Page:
Marxism on the Rise in Universities



MARXISM ON RISE IN UNIVERSITIES Marxist thought is apparently enjoying something of a resurgence in popularity on Britain's university campuses, as an emerging generation realises that it may face worse economic prospects then its parents.

A poll released this week shows that twice as many young people regard big business as a danger than are fearful of communism.

Meanwhile, Marxist groups are using the 200th anniversary of the philosopher's birth and the 50th anniversary of the 1968 student protests to promote militancy.

One leader of a university Marxist society said recently that, 'Despite the monstrosity of the stalinist regime, we can see the power and strength of a planned economy.'

The question is not whether there is planning behind an economy, but who does the planning? Arguably, in practice, history reveals that communism serves vested interests more than capitalism.

However, under capitalism - married to liberal democracy - markets at least have power to change things, markets which are driven in part by the tastes and behaviours of individuals. For all their utopian rhetoric, marxist governments morph very quickly into introverted, self-serving cultures sustaining the interests of their senior members.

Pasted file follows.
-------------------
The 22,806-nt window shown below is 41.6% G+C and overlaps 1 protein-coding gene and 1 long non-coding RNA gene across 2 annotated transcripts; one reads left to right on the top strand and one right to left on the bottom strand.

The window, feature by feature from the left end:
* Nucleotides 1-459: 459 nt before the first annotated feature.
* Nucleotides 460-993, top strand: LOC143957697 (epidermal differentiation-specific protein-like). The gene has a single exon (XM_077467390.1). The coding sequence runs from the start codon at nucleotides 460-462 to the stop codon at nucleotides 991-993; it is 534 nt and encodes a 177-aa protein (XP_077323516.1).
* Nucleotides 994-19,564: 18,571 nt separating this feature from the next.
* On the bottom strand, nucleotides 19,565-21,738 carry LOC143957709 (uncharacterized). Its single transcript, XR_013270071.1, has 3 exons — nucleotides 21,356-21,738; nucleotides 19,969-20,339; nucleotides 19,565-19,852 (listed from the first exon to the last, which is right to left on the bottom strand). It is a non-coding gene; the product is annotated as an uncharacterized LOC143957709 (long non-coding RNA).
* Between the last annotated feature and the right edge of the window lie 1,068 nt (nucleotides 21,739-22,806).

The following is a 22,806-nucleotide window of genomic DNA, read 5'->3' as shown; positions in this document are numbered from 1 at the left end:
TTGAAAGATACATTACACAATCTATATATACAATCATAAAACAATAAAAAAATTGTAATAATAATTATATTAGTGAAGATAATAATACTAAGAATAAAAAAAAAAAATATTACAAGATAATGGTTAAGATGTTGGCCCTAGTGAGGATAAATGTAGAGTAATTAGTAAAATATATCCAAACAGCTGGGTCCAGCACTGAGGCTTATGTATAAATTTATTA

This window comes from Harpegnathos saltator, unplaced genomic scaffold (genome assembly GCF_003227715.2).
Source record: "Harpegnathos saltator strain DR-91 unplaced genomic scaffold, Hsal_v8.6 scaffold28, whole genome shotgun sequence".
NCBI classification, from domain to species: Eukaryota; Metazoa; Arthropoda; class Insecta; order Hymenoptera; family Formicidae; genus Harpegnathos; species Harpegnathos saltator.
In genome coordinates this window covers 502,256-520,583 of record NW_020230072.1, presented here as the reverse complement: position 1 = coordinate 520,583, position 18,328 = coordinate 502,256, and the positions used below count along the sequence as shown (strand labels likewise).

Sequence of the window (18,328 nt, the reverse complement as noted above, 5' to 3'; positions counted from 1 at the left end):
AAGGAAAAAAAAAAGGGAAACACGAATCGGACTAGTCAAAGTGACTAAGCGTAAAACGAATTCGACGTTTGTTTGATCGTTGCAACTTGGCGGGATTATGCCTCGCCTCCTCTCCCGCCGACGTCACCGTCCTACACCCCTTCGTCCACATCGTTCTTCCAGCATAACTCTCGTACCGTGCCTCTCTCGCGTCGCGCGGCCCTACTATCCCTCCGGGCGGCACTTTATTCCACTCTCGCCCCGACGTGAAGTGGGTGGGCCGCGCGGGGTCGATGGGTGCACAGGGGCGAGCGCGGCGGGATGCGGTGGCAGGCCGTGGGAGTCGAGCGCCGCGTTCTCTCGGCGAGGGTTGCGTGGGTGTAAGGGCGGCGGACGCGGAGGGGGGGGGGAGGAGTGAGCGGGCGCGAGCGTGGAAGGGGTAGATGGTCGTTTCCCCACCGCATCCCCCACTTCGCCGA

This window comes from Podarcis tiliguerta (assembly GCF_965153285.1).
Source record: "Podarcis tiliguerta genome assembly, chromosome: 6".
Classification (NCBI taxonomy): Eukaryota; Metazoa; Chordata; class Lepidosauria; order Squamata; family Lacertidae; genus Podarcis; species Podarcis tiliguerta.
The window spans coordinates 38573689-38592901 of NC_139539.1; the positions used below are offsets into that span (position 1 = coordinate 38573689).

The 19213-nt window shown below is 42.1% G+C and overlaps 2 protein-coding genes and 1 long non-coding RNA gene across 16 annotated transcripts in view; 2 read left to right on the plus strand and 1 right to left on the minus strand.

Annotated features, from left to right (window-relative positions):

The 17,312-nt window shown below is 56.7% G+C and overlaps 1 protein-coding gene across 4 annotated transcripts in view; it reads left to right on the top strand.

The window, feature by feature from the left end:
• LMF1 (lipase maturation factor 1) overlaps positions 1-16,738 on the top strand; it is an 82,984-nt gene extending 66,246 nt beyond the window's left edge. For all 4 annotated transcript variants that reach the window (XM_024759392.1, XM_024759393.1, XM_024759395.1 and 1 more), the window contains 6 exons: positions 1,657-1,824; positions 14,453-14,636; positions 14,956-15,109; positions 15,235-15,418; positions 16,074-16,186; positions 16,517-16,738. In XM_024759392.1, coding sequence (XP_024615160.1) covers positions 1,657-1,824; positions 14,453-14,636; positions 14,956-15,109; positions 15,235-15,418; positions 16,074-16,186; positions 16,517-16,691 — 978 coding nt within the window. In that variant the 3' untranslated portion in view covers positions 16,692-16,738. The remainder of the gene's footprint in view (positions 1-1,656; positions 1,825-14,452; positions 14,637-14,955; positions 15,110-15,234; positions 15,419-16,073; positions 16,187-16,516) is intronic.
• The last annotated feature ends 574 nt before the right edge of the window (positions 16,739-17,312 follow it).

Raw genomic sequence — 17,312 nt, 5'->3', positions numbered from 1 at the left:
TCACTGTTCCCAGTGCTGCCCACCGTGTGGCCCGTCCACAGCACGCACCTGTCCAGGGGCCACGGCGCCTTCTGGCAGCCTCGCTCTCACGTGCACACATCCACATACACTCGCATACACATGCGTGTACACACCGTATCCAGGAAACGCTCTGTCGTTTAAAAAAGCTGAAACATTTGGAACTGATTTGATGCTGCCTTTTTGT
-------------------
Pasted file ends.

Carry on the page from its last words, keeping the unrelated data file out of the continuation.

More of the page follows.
Following the path to Marxism will lead a generation of passionate, reformist young people into disappointment, disillusionment and in some cases despair - just as it did some students in the late 1950s and '60s. Students, that is, who lived in capitalist democracies in which they were still free to express even unpopular views.


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